Novartis and the University of Oxford’s Big Data Institute (BDI) have established a research alliance with the aim to improve health care and drug development by making it more efficient and targeted. Working with multi-disciplinary teams and using artificial intelligence (AI) and advanced analytics, the collaboration expects to transform how multiple large multidimensional (clinical, imaging, omics, biomarkers) datasets are combined, analysed and interpreted to identify phenotypes and early predictors of patient disease activity and progression, and to improve prognosis for patients. The collaboration currently focuses on two projects; one on Multiple Sclerosis (MS) and one on several autoimmune diseases treated with the -IL-17 antibody Cosentyx (secukinumab). The collaboration will also be making use of anonymised data from approximately 5 million patients from both the UK and international partner organisations, together with anonymised data captured from relevant Novartis clinical trials - in a total of approximately 50,000 patients. Using the BDI’s latest statistical machine learning technology and experience in data analysis, combined with Novartis’ clinical expertise and high-quality clinical trial data, the collaboration expects to better understand the underlying disease and early predictors of disease activity to improve prognosis for patients.

Here we describe the data anonymisation and the development of an innovative IT environment and AI technology, through which the alliance is working collaboratively to identify patterns, often across multiple data sources and types, which cannot be detected by humans alone. Novartis and the BDI expect to gain insights into the characteristics of specific, complex diseases and their pathways to understand what drives disease progression, and to understand commonalities between diseases.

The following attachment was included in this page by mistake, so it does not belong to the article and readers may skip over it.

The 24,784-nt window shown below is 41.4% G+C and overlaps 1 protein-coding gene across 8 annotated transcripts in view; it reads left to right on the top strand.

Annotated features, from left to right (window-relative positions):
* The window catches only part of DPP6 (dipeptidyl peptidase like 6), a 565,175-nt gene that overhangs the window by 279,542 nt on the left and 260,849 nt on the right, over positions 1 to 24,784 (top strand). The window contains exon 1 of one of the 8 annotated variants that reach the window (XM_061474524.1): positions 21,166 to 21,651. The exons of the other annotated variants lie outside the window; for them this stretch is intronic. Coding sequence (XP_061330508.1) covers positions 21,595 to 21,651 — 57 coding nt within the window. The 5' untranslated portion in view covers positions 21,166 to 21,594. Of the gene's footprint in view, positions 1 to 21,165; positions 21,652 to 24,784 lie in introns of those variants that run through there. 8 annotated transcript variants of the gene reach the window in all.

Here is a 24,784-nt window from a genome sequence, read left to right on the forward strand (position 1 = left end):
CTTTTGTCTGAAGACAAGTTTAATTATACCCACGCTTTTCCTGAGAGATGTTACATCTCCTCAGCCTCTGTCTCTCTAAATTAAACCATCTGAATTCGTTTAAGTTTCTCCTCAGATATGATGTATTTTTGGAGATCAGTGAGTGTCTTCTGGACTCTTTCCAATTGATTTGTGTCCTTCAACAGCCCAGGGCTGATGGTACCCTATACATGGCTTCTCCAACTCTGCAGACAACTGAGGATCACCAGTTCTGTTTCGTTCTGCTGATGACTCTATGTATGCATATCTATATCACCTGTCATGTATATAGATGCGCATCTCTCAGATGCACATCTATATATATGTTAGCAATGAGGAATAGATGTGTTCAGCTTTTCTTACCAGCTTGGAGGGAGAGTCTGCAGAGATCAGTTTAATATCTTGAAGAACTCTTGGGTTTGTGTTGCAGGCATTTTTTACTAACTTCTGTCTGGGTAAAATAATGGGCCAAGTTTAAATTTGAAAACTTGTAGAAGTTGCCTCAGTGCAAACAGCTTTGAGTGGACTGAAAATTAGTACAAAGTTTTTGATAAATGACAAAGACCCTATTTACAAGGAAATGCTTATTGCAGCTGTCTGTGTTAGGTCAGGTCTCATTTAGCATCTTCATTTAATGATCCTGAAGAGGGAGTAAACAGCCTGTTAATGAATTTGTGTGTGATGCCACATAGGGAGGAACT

A large-scale high-dimensional dataset

The collaboration currently focuses on Multiple Sclerosis (MS) and other inflammatory diseases in dermatology and rheumatology which are major areas of drug development. A computational framework and data management process have been established to facilitate the collaboration and enabling all data scientists to work together on the data. Throughout the next section we will describe the breadth and scope of the data contributed in both the Multiple Sclerosis and IL-17 projects, highlighting the variety of data types and modalities, the global nature of the data generation and the longitudinal aspects which increase the complexity of data management, curation and integration to enable us to produce research ready datasets of the highest utility to the statisticians and analysts.

Clinical trial data from patients